(1) Presented at a colloquium for the Department of Philosophy at the University of Texas at Austin on 20 October 2011. I am paraphrasing Strawson’s terminology. Strawson starts by agreeing with materialists that concrete reality is entirely physical in nature and then argues for a meaning of “physical” that includes both the material and the mental. I prefer to use the term “physical” as most people do, to mean material only.
(2) Dennett, Consciousness Explained, p. 45.
(3) Dennett, Ibid., p. 366.
(4) Strawson, “Realistic Monism,” p. 6, footnote 7.
(5) Dennett, Consciousness Explained, p. 356.
(6) Wikipedia, “Emergence.”
(7) Strawson, “Realistic Monism,” p. 15.
(8) Idem.
(9) Jonas, “Evolution and Freedom,” pp. 64-67. (Jonas, by the way, is fascinating. A student under Heidegger, he is rooted in both existential phenomenology and in biology, so his language is quite a bit different from Strawson’s. He is germane because he takes seriously the possibility that other beings besides the human have subjective experience, what he, along with many existentialists and phenomenologists, calls “interiority.” The germ of many aspects of human interiority is found in the simplest of living beings: a sense of freedom, of independence from the givenness of the material, along with a sense of necessity, of dependence on the material for one’s existence; a sense of Being, of life, in opposition to the ever-present possibility of Non-being, of death; a sense of value, of the attractiveness of what is nourishing and repulsiveness of what is dangerous; a sense of selfhood, of inner identity that transcends the collective identity of the always-changing components, and a sense of the world that is other than oneself. Delicious stuff, but too much to cover in any depth in this essay.)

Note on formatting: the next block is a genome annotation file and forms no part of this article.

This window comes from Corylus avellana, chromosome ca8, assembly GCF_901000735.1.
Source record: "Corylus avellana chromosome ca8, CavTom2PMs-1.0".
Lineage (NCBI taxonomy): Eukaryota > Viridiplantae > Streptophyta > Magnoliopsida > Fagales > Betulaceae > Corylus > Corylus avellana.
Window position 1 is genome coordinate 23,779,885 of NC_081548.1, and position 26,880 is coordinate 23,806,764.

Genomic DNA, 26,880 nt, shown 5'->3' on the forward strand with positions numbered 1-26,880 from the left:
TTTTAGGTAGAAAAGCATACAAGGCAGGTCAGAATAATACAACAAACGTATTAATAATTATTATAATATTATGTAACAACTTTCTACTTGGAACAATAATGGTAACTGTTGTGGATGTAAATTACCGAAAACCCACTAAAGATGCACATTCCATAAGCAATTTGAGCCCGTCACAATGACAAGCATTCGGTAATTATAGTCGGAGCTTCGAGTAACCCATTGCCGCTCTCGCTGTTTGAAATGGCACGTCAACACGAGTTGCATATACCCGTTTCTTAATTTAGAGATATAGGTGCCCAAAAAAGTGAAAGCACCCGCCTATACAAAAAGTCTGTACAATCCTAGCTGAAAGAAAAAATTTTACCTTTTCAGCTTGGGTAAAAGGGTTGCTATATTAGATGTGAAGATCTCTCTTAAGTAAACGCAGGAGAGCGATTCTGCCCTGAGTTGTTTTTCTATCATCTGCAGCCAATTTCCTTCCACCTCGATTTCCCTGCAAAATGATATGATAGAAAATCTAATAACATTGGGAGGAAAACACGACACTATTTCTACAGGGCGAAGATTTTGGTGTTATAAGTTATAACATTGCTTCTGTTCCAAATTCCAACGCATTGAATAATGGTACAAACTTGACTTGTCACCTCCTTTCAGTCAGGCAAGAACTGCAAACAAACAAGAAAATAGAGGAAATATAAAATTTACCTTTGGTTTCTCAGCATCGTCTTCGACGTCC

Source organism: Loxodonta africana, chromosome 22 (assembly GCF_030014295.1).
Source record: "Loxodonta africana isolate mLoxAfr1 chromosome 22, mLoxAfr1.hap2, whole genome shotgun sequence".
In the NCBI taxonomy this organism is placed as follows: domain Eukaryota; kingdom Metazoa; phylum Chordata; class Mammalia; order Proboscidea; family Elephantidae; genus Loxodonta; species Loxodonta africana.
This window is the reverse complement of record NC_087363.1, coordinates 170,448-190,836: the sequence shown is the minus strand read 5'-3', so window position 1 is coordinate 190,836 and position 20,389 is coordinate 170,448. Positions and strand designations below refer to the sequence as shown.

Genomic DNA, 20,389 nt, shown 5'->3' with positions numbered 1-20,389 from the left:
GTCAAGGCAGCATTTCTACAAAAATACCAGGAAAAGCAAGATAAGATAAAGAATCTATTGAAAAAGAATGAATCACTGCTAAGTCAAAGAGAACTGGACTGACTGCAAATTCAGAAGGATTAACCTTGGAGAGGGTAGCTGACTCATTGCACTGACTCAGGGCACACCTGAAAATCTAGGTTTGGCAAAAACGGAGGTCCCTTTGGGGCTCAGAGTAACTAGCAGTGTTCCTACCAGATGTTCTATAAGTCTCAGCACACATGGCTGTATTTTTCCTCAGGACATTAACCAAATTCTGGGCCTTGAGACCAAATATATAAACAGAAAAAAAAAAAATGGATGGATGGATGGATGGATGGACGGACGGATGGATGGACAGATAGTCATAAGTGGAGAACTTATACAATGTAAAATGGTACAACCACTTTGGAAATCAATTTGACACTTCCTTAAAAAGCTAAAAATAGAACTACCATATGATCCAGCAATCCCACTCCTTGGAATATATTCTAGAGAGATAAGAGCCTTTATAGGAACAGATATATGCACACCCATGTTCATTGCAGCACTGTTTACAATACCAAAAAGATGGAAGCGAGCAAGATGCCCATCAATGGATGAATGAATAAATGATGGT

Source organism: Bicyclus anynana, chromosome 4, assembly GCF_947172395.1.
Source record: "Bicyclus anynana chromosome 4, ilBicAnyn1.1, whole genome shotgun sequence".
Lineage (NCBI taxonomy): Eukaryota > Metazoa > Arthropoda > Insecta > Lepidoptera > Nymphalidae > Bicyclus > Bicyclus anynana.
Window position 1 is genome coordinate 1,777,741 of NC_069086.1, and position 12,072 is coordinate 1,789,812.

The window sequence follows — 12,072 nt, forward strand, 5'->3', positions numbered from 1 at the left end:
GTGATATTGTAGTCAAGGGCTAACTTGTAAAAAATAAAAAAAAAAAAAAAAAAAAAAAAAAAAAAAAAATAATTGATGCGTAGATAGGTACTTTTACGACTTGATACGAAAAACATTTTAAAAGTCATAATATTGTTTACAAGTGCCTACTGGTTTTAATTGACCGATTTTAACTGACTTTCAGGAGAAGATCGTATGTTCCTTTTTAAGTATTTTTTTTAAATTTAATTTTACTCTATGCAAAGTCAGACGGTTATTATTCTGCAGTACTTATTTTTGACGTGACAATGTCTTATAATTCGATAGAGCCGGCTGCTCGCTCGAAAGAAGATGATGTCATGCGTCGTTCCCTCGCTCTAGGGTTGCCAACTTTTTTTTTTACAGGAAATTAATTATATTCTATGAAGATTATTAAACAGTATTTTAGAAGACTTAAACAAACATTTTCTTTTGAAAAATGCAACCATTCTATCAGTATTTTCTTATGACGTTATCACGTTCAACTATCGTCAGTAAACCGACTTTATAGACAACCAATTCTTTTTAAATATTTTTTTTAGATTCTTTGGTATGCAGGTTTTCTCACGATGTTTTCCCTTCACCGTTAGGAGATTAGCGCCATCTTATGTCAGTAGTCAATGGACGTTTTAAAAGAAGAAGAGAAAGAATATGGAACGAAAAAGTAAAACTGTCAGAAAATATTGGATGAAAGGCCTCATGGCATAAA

(10) Hartshorne, “The Compound Individual,” pp. 215-217.
(11) Griffin, Whitehead’s Radically Different Postmodern Philosophy, pp. 58-61.
References
Dennett, Daniel C. Consciousness Explained. Boston: Little, Brown and Company, 1991.
Griffin, David Ray. Whitehead’s Radically Different Postmodern Philosophy. Albany: State University of New York Press, 2007.
Hartshorne, Charles. “The Compound Individual.” In Philosophical Essays for Alfred North Whitehead. New York: Longmans, Green and Co., 1936.
Jonas, Hans. “Evolution and Freedom: On the Continuity among Life-Forms.” In Mortality and Morality: A Search of the Good after Auschwitz, ed. Vogel, Lawrence. Evanston, IL: Northwestern University Press, 1996.
Strawson, Galen. “Real Naturalism”. Draft paper delivered at the University of Texas at Austin, 20 October 2011.
Strawson, Galen. “Realistic Monism” in Consciousness and its Place in Nature, ed. Freeman, Anthony. Charlottesville VA: Imprint Academic, 2006.